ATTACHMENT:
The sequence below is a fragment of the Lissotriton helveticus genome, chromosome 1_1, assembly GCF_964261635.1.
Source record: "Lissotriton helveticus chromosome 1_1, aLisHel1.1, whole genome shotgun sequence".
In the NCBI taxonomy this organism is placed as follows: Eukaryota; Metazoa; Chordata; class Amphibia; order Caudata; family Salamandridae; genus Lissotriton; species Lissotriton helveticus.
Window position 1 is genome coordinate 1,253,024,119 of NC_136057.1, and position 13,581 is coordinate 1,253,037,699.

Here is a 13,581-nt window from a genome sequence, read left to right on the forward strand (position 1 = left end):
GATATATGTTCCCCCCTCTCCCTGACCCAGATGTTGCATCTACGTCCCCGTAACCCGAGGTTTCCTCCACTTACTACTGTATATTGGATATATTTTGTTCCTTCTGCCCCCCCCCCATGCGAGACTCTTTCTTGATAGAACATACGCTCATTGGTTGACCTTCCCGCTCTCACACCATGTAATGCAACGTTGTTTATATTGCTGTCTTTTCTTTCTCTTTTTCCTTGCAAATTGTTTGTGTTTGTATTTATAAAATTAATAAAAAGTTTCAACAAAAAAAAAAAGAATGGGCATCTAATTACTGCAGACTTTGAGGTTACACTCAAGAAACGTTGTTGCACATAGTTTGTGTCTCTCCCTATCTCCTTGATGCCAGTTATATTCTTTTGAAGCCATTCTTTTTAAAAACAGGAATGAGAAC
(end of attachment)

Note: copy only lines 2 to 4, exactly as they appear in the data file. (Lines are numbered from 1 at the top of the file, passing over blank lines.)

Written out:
Source record: "Lissotriton helveticus chromosome 1_1, aLisHel1.1, whole genome shotgun sequence".
In the NCBI taxonomy this organism is placed as follows: Eukaryota; Metazoa; Chordata; class Amphibia; order Caudata; family Salamandridae; genus Lissotriton; species Lissotriton helveticus.
Window position 1 is genome coordinate 1,253,024,119 of NC_136057.1, and position 13,581 is coordinate 1,253,037,699.